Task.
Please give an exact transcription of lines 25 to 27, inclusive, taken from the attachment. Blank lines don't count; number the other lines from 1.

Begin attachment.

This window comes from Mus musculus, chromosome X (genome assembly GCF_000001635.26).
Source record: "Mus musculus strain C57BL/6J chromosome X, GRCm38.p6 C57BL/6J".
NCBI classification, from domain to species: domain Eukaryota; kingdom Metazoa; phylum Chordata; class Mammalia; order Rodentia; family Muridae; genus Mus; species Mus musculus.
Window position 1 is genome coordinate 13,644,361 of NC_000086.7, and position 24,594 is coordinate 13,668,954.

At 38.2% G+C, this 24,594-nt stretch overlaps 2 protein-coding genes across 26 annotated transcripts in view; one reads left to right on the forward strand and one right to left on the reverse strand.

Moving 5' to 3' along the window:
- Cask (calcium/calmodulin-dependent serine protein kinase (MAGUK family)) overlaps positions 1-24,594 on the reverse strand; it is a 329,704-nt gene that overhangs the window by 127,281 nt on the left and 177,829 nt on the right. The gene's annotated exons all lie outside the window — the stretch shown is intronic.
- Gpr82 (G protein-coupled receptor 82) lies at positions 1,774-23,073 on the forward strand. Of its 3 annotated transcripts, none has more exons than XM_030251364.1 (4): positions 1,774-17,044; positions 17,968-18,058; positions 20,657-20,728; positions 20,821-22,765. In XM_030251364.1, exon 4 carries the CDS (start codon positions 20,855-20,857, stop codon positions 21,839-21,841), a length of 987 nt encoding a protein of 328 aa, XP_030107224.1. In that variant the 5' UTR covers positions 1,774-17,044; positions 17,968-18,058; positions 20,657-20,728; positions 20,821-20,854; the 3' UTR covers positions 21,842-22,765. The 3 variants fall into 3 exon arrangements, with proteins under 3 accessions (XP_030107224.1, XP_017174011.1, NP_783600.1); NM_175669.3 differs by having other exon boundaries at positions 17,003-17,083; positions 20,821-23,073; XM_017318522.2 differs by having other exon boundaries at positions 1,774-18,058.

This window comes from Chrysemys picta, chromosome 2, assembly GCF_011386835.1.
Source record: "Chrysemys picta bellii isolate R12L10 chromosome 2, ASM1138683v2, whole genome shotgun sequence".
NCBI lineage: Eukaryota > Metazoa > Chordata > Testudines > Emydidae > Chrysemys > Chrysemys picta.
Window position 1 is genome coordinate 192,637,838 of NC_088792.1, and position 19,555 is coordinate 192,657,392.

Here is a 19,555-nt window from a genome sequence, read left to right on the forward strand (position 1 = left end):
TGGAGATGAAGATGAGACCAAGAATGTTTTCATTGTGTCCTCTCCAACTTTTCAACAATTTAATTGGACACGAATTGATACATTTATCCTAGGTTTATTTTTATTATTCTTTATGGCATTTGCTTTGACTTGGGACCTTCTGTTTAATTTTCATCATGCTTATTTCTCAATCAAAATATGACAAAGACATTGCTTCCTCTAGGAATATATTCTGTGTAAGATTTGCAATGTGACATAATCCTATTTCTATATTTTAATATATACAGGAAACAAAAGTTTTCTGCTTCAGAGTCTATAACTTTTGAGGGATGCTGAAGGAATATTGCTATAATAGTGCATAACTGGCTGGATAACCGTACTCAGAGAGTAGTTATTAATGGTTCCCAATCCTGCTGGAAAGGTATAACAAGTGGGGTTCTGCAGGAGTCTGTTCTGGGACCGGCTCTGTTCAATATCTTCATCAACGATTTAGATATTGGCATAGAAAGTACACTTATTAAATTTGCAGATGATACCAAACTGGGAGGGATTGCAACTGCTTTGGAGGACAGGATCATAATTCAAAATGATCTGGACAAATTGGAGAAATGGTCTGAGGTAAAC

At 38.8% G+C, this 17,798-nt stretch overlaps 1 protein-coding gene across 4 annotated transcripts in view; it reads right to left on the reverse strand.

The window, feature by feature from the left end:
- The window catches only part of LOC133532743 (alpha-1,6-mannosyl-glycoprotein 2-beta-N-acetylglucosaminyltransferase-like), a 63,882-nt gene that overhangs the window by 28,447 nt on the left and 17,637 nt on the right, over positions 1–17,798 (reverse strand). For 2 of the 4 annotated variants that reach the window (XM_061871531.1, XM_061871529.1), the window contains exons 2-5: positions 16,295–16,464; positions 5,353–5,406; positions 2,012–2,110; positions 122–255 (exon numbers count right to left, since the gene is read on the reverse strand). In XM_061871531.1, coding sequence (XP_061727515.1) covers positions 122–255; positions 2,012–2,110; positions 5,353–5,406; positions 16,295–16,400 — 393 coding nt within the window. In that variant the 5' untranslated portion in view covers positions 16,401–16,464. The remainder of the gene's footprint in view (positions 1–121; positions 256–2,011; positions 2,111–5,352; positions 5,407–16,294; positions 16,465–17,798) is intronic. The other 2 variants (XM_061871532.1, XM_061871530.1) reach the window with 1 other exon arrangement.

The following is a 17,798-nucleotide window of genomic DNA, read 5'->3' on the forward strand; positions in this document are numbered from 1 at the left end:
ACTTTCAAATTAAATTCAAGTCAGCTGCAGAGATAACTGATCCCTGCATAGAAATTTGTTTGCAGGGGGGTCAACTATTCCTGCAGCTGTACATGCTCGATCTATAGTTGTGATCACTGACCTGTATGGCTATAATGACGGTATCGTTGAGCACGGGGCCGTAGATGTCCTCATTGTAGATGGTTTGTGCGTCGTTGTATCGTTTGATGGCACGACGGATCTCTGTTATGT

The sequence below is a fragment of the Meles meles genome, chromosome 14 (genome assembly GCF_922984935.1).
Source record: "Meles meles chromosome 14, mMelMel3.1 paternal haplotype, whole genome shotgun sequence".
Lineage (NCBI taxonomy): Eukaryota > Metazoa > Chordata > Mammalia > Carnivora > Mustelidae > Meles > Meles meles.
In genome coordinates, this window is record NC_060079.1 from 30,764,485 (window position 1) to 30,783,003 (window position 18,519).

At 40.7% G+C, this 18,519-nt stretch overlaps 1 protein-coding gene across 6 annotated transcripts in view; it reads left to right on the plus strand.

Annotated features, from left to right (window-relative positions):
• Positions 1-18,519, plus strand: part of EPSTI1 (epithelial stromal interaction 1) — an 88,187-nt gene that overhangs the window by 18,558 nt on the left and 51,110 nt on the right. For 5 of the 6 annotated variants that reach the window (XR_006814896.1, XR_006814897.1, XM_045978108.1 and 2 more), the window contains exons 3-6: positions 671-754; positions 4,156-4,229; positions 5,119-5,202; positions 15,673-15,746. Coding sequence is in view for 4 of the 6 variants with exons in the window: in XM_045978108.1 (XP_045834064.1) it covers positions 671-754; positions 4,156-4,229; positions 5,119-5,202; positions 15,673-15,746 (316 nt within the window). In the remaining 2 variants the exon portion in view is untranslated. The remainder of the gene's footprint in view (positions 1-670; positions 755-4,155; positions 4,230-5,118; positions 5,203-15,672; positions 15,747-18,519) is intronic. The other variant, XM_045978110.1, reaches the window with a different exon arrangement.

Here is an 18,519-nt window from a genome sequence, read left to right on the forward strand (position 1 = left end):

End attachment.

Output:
Annotated features, from left to right (window-relative positions):
• Positions 1-18,519, plus strand: part of EPSTI1 (epithelial stromal interaction 1) — an 88,187-nt gene that overhangs the window by 18,558 nt on the left and 51,110 nt on the right. For 5 of the 6 annotated variants that reach the window (XR_006814896.1, XR_006814897.1, XM_045978108.1 and 2 more), the window contains exons 3-6: positions 671-754; positions 4,156-4,229; positions 5,119-5,202; positions 15,673-15,746. Coding sequence is in view for 4 of the 6 variants with exons in the window: in XM_045978108.1 (XP_045834064.1) it covers positions 671-754; positions 4,156-4,229; positions 5,119-5,202; positions 15,673-15,746 (316 nt within the window). In the remaining 2 variants the exon portion in view is untranslated. The remainder of the gene's footprint in view (positions 1-670; positions 755-4,155; positions 4,230-5,118; positions 5,203-15,672; positions 15,747-18,519) is intronic. The other variant, XM_045978110.1, reaches the window with a different exon arrangement.

Here is an 18,519-nt window from a genome sequence, read left to right on the forward strand (position 1 = left end):